Gelston Castle

Who We Are >> Gelston Castle

The history of the castle begins with the story of the man who built it.

Sir William Douglas

He is said to have started out as a pedlar in the late 18th century, and clearly had a sharp nose for trade - rather too sharp, in fact: he entered into the "American trade" in Virginia and thereabouts, where he (and his two brothers) amassed an astonishing fortune in a suspiciously short time. He owned plantations, but was reputedly also involved in privateering, and probably worse. By 1789 he had started (with his brothers) buying up vast lands in the Castle Douglas area: the village of Gelston was bought to house estate workers; then came his over-ambitious town project in the shape of Castle Douglas (story on that page).

This William Douglas was a previously unknown member of clan Douglas (nothing at all is known of his birth), and he is quite unrelated to the various noble Douglases of the area: the Earls of Douglas and Lords of Galloway, known in the 14th & 15th centuries as the Black Douglases. But through buying up land next to Threave Castle, the ancient seat of the Black Douglases, and by immodestly naming the town of Castle Douglas (adjacent to Threave) after himself, he cleverly created a pseudo-link between himself and the noble Douglases. He was made a Baronet in 1796, and around that time started to build his own castle at Gelston.

The building of the castle

Sir William was unmarried - he only had time for making money - and Gelston Castle is a monument to his immense wealth and vanity. Whilst being a big house for a bachelor, its actual living space is (doubtless for that reason) smaller than the facade suggests: the anachronistic castellated parapets and round corner towers with arrow slits combine to create an illusion of grandeur befitting the man. The combination of such elements with an Adam-style facade is an uneasy pastiche, as any proper architect will quietly admit. On the basis of the Adam element, the design is attributed to Richard Crichton of Edinburgh (architect of the Bank of Scotland building there), who was a pupil of Robert Adam. The finely tooled red sandstone masonry (forming the outer "skin") is of the finest quality. The building is thought to have been completed c. 1805, on the basis of its stylistic attribution to Richard Crichton, but historical factors suggest a slightly earlier date.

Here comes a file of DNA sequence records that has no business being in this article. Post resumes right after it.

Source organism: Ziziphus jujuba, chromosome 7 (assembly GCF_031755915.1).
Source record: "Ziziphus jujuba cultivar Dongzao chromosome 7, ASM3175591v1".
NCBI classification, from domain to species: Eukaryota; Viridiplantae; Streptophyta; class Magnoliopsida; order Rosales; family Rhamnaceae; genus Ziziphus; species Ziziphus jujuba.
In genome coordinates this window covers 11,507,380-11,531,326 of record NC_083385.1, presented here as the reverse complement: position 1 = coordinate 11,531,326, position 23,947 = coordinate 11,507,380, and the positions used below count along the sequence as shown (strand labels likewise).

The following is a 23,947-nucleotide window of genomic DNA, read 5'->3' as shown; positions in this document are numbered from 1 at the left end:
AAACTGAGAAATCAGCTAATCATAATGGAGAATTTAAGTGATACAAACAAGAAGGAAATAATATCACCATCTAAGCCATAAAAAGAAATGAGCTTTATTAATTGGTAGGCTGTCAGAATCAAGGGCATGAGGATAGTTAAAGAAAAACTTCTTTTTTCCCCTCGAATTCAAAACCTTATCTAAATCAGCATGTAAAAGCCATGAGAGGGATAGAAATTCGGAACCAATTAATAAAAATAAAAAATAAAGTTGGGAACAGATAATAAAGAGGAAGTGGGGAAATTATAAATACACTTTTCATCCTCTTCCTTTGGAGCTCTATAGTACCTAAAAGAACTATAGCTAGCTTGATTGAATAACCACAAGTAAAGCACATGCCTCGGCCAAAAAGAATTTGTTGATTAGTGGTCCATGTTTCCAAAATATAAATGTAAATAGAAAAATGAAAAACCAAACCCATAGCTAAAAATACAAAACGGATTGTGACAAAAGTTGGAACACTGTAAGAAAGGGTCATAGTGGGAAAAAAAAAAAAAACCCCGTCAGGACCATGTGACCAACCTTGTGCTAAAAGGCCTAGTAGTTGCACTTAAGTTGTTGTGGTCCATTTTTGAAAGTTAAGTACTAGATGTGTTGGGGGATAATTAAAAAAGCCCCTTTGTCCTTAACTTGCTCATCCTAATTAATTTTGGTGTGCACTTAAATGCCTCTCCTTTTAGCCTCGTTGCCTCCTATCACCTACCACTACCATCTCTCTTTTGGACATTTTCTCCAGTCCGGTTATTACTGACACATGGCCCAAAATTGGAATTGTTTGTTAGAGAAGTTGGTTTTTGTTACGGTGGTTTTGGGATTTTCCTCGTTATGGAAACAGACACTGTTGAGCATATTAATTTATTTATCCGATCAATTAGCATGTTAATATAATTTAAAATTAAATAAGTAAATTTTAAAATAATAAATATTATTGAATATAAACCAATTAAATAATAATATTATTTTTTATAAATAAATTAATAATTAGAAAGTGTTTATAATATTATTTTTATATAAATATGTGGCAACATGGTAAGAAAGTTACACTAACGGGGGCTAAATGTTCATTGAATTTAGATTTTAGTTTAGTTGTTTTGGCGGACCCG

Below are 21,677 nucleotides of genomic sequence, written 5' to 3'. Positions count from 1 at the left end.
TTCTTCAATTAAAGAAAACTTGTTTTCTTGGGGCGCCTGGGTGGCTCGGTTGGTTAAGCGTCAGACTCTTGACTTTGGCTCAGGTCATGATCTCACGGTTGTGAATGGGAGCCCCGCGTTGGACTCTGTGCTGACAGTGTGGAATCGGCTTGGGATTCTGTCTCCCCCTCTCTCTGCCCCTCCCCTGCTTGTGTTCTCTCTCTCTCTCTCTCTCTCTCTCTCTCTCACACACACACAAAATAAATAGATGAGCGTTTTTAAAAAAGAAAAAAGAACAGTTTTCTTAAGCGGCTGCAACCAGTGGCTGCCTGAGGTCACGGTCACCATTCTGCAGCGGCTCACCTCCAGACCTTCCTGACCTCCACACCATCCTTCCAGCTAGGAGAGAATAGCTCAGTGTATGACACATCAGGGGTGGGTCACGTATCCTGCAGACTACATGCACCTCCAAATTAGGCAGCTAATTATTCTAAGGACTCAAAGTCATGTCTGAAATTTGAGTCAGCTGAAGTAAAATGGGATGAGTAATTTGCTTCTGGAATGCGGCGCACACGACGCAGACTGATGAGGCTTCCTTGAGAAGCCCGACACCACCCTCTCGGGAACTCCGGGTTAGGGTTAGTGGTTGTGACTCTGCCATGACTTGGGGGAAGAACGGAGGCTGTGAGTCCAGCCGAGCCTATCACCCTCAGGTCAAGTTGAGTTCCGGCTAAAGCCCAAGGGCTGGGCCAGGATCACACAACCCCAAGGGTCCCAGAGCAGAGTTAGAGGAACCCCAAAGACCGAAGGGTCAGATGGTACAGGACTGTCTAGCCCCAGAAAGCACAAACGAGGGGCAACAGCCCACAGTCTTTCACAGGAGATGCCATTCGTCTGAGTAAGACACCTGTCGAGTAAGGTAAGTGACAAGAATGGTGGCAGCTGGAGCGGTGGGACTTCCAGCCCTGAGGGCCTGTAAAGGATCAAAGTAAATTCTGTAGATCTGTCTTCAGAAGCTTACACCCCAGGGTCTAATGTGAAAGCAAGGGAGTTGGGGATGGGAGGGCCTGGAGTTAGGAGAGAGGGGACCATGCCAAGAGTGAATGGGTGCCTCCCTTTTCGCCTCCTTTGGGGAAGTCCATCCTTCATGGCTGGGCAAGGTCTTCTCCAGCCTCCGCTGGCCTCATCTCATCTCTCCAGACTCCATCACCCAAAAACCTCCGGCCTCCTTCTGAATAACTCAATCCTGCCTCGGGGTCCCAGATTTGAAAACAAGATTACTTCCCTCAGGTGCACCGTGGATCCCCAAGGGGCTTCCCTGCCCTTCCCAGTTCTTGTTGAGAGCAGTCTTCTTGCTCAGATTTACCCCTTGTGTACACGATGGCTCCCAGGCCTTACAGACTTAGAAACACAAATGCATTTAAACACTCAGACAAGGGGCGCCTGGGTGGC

Subsequent history

Sir William died without heir in 1809. He had few years to enjoy his "folly", and no heir other than his youngest niece, who married a Maitland (a rambling local family still very much present in the area) - it's a salutary tale that recalls verses in the bible's book of Eccesiastes! You can see his extraordinary mausoleum next to Kelton church (to its credit the church is said to have refused him burial in the kirkyard!) on the way to Castle Douglas, the last monument to a vain man: a bizarre mix of styles incorporating neo-classical and Egyptian elements, inter alia, quite probably with Masonic references.

Thereafter the estate passed to increasingly remote relatives, finally ending up in the hands of an English family called Galliers-Pratt who kept it purely for pheasant shooting. The Scott family bought it from them in 1973.

Removal of the castle roof

During the 2nd World War the castle was requisitioned as a safe home away from home to 40 or 50 handicapped boys from Glasgow who were unable to fit into rural home billets as normal children could. Glasgow Corporation sent them here under the care of their own teachers (see footnote). It must have been a memorable experience for these inner city children, and it marks perhaps the only proud chapter in the castle's history. At the end of the war it needed money spent on it, as it had never been modernised by the installation of electricity etc., but of course nobody had any money after the war, so the roof was removed in order to avoid having to pay rates. With the internal structure consisting merely of brick and rubble walls, decay was swift and irrecoverable. By the time my parents bought the estate in 1973 it was already well past the point of economic repair.

The stable courtyard

The courtyard buildings date from the same time as the castle. If you examine one of the windows in the master bedroom of House 2, you will see that it still has some clouded panes of the original "wavy" glass, and one of these has engraved on it:

Samuel Hendry, Gardener, 1831

Originally only what are now Houses 1 & 2 were dwellings, for gardeners et al. The rest of the courtyard was converted from derelict stables and stores in 1973/74.

Next in this section

  1. Estate Outline - how the estate ticks today.

Footnote: for the wartime history I am indebted to the nephew of Oliver Barr, the head teacher who was in charge of the boys evacuated to Gelston Castle, and whose brother was with a similar group at Airds House about 10 miles away.

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